by Jack D. McCue, 285 pp, 52 illus, $15.95, Lexington, Mass, Collamore Press, 1982.
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This book is long needed and a first. Its purpose is to "make the first job decision as good as possible, as well as give the management information to get through the first year." McCue synthesizes practice information generally obtained only from diverse throwaway journals and practice management consultants. He incorporates this information with the insights of a physician.
The three sections of this book cover (1) finding and evaluating a practice, (2) information for the new solo practitioner, and (3) information for all practitioners. In the first section, the author discusses such diverse topics as geography, climate, migration data, and physician-patient ratios. Solo, group, rural, urban, health maintenance organization, Public Health Service, military, and part-time practices are considered.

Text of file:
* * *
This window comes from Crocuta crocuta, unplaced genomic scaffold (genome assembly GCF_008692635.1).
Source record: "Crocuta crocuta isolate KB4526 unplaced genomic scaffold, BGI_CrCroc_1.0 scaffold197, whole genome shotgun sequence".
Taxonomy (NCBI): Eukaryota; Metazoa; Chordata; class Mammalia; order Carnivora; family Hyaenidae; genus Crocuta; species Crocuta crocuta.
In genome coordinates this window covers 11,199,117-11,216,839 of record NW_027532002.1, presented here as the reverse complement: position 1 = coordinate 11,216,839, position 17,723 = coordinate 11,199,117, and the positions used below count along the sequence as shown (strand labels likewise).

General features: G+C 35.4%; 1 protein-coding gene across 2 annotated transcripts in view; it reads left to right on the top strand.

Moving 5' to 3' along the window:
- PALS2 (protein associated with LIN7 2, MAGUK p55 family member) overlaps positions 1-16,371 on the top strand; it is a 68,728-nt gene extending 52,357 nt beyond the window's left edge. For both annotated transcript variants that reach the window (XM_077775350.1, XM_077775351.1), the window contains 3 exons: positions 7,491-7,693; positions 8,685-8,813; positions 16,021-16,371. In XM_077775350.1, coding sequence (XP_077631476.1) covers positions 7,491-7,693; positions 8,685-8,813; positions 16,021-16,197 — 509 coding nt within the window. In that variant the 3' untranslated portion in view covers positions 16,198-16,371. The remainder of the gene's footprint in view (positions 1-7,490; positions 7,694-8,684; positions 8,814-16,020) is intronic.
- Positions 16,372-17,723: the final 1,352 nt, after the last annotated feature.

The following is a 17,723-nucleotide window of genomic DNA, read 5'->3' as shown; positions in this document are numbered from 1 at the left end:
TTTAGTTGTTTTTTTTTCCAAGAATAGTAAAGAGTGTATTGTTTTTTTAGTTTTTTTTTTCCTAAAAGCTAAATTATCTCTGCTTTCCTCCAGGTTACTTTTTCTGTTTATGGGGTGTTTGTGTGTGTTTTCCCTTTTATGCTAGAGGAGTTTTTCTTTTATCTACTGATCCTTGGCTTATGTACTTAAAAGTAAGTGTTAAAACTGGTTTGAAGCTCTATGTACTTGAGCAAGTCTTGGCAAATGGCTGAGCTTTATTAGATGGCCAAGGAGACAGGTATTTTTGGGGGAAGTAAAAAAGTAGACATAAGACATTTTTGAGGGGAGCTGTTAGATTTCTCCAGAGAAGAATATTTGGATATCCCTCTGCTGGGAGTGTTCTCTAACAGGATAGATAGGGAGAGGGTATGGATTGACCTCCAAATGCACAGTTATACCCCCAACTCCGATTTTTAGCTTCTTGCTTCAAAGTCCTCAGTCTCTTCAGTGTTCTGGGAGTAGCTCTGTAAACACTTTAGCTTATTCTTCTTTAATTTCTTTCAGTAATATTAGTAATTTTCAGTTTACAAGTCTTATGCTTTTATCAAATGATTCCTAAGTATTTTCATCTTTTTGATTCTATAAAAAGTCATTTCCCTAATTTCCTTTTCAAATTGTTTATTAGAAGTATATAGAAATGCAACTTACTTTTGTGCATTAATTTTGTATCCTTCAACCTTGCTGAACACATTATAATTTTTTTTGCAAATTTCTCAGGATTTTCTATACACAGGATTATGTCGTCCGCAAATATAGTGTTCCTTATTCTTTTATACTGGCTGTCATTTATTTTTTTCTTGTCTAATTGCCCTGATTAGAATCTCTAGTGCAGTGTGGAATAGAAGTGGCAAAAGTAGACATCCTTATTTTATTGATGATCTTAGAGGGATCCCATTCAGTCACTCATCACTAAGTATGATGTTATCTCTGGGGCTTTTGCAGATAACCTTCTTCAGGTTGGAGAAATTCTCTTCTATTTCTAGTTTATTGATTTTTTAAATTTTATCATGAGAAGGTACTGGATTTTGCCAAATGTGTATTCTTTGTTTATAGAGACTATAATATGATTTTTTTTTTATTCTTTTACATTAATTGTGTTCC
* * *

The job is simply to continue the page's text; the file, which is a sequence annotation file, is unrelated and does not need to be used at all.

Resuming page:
Part 2, though aimed at the solo practitioner, deals with principles pertinent to all private practitioners. Organizing and financing an office includes considerations of location, type of building, renting v owning,
CARLSON RE. Private Practice—Surviving the First Year. Arch Surg. 1983;118(5):664. doi:10.1001/archsurg.1983.01390050128027